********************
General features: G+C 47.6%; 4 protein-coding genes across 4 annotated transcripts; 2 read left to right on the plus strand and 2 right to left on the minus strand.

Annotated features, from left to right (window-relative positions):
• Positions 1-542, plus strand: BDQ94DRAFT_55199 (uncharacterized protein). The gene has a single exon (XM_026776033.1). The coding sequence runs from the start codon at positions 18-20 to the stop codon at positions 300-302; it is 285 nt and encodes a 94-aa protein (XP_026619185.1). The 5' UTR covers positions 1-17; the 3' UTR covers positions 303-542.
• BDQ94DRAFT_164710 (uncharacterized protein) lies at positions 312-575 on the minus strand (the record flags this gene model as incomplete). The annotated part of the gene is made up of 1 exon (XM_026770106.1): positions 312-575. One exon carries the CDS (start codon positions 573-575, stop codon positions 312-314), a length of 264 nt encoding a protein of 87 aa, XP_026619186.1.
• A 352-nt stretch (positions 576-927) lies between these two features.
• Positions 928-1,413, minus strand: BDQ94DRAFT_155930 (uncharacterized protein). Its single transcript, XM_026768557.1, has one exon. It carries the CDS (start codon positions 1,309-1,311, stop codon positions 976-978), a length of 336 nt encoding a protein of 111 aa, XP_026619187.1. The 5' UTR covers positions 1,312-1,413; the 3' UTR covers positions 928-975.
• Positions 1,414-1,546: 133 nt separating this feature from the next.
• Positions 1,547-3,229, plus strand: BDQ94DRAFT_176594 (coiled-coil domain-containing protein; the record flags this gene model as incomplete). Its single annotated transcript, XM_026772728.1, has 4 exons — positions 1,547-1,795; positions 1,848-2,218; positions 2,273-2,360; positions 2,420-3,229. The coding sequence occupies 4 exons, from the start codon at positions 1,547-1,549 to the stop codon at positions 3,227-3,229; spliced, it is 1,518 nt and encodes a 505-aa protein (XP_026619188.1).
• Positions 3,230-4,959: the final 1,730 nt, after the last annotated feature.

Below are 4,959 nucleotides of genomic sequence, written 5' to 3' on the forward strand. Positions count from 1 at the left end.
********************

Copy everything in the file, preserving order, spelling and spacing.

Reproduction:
General features: G+C 47.6%; 4 protein-coding genes across 4 annotated transcripts; 2 read left to right on the plus strand and 2 right to left on the minus strand.

Annotated features, from left to right (window-relative positions):
• Positions 1-542, plus strand: BDQ94DRAFT_55199 (uncharacterized protein). The gene has a single exon (XM_026776033.1). The coding sequence runs from the start codon at positions 18-20 to the stop codon at positions 300-302; it is 285 nt and encodes a 94-aa protein (XP_026619185.1). The 5' UTR covers positions 1-17; the 3' UTR covers positions 303-542.
• BDQ94DRAFT_164710 (uncharacterized protein) lies at positions 312-575 on the minus strand (the record flags this gene model as incomplete). The annotated part of the gene is made up of 1 exon (XM_026770106.1): positions 312-575. One exon carries the CDS (start codon positions 573-575, stop codon positions 312-314), a length of 264 nt encoding a protein of 87 aa, XP_026619186.1.
• A 352-nt stretch (positions 576-927) lies between these two features.
• Positions 928-1,413, minus strand: BDQ94DRAFT_155930 (uncharacterized protein). Its single transcript, XM_026768557.1, has one exon. It carries the CDS (start codon positions 1,309-1,311, stop codon positions 976-978), a length of 336 nt encoding a protein of 111 aa, XP_026619187.1. The 5' UTR covers positions 1,312-1,413; the 3' UTR covers positions 928-975.
• Positions 1,414-1,546: 133 nt separating this feature from the next.
• Positions 1,547-3,229, plus strand: BDQ94DRAFT_176594 (coiled-coil domain-containing protein; the record flags this gene model as incomplete). Its single annotated transcript, XM_026772728.1, has 4 exons — positions 1,547-1,795; positions 1,848-2,218; positions 2,273-2,360; positions 2,420-3,229. The coding sequence occupies 4 exons, from the start codon at positions 1,547-1,549 to the stop codon at positions 3,227-3,229; spliced, it is 1,518 nt and encodes a 505-aa protein (XP_026619188.1).
• Positions 3,230-4,959: the final 1,730 nt, after the last annotated feature.

Below are 4,959 nucleotides of genomic sequence, written 5' to 3' on the forward strand. Positions count from 1 at the left end.